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THURSDAY, 1st DECEMBER, 2011.
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On the picket line in a fight for pensions
Cat poisoner on prowl
By Kayleigh Williams Striking public sector workers picketed the War Memorial Hospital in Congleton and the town’s ambulance station yesterday (Wednesday) during a nationwide day of industrial action against changes to pensions.
Placard and flag-waving ickets were outside the hosital on Canal Road from first thing and there was a similar scene at the ambulance station on Manchester Road.
Most schools in the area were closed or partially closed for the day, bin collections were disrupted and libraries shut as staff downed tools as part of the national strike involving almost 30 unions.
Later in the day local council workers who had walked out joined a march at Cheshire East Council’s Municipal Buildings in Crewe and there was another protest march in Chester.
East Cheshire NHS Trust, which runs the War Memorial as well as Macclesfield Hospital, said that most services including emergency services were unaffected with some exceptions: routine and non urgent patient transport services and the GP radiology direct access walk-in service. Physiotherapy services were operating on an emergency service only.
One of the pickets at the War Memorial hospital was ancillary nurse Karen Hepworth. She was joined by nurses, physiotherapists and support staff.
Ms Hepworth said “Public service workers are being made to pay more, get less and work for longer and the argument that the NHS pension scheme is unaffordable and unsustainable, even though it brings in £26bn more in contributions than it pays out in benefits every year, is just not right.
“They (the Government) are using the money to pay off the debt
Pickets at the hospital look for support from passing motorists. (“Chronicle” photo. 4843/11).
caused by the bankers’ troubles.”
Ms Hepworth added: “Two years ago they sorted out NHS pensions and the Government said it was sustainable, but they keep moving the goalposts.
“That there is a pension pot of gold for NHS workers is a total myth.”
Women overwhelmingly represented the hospital picket line. Ms
Hepworth said: “Female workers bear the brunt of cuts like this.”
She later joined the march in Crewe.
About a dozen drivers who passed the striking hospital workers within 10 minutes beeped their horns in support.
At the ambulance station, despite an occasional heckle, most passersby cheered for the dozen ambulance station staff.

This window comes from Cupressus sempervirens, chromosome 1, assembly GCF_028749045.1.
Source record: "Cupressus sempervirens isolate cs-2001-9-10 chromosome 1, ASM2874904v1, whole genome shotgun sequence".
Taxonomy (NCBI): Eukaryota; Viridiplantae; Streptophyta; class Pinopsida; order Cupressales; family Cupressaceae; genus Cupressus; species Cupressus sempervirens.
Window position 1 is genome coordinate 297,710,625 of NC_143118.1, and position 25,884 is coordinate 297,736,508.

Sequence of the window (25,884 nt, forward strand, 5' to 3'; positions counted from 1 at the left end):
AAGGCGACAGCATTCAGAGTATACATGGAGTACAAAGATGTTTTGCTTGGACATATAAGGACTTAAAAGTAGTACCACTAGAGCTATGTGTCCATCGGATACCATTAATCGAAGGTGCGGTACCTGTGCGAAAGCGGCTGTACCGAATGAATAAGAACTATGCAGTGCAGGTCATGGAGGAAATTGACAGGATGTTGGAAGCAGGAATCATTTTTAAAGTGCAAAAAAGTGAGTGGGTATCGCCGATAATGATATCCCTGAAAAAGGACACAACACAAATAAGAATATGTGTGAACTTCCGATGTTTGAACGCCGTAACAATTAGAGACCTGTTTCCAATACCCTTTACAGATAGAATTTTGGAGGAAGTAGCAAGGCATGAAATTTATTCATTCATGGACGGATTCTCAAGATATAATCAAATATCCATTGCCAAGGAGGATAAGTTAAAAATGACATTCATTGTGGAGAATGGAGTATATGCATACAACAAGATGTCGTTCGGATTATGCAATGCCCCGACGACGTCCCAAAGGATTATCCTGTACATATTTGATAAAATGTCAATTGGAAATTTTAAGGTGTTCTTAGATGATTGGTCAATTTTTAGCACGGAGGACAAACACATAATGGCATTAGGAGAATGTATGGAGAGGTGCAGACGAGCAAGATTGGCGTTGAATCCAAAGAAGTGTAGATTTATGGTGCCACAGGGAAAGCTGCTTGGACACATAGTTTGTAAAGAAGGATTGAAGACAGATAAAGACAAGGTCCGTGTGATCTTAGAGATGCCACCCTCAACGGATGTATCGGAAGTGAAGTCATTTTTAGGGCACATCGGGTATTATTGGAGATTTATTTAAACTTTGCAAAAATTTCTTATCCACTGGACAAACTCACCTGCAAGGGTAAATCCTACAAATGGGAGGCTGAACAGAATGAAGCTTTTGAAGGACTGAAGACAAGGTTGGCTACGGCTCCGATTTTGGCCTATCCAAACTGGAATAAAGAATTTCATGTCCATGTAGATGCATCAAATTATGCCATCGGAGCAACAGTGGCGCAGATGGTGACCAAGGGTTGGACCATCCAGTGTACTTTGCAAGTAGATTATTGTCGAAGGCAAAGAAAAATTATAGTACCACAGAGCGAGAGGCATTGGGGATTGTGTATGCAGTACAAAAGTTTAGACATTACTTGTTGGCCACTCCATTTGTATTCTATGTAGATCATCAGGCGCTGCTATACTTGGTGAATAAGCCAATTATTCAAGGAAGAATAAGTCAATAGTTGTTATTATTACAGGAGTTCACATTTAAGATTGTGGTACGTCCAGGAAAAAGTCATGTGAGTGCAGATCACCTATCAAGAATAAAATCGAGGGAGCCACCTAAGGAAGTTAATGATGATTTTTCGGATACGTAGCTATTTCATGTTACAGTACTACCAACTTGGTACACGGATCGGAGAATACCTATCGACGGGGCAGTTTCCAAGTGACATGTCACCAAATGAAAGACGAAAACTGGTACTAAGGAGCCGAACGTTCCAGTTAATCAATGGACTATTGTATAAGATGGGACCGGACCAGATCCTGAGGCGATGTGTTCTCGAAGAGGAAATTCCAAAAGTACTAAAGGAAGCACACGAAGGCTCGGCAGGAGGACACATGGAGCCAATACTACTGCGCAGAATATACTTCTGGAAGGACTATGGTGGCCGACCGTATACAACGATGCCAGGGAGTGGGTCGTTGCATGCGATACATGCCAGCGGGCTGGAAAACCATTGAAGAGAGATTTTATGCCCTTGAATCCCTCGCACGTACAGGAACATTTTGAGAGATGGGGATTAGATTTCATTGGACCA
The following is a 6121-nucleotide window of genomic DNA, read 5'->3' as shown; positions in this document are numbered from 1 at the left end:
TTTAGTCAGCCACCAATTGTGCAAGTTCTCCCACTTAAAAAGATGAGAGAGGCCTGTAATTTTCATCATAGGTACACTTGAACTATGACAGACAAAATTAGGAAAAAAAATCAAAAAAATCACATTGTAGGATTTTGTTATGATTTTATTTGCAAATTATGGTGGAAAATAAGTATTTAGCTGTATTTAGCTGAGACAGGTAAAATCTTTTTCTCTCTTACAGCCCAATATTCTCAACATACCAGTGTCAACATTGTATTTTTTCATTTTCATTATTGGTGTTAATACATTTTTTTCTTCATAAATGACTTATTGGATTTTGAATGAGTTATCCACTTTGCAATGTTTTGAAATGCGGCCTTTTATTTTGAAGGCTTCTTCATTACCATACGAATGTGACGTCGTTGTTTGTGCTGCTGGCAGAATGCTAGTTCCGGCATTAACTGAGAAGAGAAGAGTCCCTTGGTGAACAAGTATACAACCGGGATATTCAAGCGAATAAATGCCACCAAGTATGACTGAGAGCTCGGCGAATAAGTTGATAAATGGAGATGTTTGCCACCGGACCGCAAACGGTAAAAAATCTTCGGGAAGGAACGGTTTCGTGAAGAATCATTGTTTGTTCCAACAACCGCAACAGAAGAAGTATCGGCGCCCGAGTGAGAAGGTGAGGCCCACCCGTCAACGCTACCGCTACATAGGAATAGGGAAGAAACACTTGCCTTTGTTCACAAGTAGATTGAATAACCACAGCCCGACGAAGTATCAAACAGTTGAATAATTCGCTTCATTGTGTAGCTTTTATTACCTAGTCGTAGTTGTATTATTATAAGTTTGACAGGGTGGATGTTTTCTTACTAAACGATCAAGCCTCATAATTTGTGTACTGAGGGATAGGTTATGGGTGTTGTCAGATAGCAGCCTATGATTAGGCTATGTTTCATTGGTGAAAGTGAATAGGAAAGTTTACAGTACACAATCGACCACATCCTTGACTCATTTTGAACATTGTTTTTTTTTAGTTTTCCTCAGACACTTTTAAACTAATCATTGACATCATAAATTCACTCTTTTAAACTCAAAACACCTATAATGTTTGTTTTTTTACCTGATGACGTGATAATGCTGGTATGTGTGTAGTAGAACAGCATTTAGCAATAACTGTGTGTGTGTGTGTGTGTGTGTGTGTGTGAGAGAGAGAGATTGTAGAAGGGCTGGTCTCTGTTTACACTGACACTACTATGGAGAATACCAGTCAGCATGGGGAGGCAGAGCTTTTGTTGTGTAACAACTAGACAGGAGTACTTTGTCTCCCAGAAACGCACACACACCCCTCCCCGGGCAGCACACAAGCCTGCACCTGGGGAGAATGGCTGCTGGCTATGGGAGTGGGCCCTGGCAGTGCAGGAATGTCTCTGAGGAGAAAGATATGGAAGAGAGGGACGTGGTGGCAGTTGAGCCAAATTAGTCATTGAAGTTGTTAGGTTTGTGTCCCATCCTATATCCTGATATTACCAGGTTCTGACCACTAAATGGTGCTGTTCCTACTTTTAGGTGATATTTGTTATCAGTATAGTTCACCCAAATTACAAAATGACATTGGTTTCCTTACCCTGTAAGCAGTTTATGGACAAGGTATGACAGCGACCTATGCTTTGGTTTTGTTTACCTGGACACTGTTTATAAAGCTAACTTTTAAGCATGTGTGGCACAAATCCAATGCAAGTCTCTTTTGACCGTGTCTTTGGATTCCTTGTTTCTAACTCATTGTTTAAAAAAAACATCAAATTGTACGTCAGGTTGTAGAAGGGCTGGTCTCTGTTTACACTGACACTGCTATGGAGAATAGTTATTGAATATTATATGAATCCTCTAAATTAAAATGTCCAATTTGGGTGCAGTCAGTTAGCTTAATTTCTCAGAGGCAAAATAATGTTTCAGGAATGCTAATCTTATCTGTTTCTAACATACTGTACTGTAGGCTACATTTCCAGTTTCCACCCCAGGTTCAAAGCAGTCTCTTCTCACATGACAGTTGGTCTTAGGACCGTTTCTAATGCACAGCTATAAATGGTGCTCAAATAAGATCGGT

Graham Herrington, the GMB union’s shop steward at the ambulance station, said: “We’ve been told that the ambulance service is not an emergency service.
“Now they tell us we have to work till we are 67, soon to be 68. Can you imagine carrying someone down the stairs at 68? • —Turn to back page.
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Staff at a Congleton jewellers who were victims of a robbery on Friday have issued a “heartfelt thank you” to their customers, while police have said they are “extremely grateful” for the “very brave actions” of residents.
It was business as usual at Browns Jewellers in High Street Saturday, less than a day after the incident. A sign on a boarded up window said “open as usual”.
A statement issued by Browns said staff were “really touched by the concern of their customers” following the incident and that they “really appreciate the support and goodwill being offered at this traumatic time”.
Officers are still appealing for witnesses to the lunchtime incident when it is alleged a number of watches were stolen.
they couldn’t filter down Market Street.
Town centre manager Jackie MacArthur said: “The police were fantastic, working really closely with the town council and Congleton Community Projects who organised the event. The incident certainly wasn’t in our risk assessment or planned for but we managed really well.”
Meanwhile, Det Sgt Paul Williams wanted to reassure the people of Congleton that such incidents were rare. The town centre was busy with shoppers at the time and he praised those who witnessed it.
He said: “It is a very serious matter and we are extremely grateful to the residents of Congleton and their very brave actions on Friday. We will continue to seek their assistance as the investigation continues.
It didn’t put a stop to the town’s Christmas lights switch-on, which took place just hours later.
The main stage had to be relocated slightly further along High Street to keep the bottom of Moody Street clear as it was still part of a crime scene.
“We are aware of the incident witnessed by various members of the public and we are looking to speak with them at the earliest opportunity to progress with the investigation.”
He added: “We want to give reassurance that this type of incident is very rare.”
It meant the crowd watching events on the stage didn’t have as much space as normal because • —Turn to back page.
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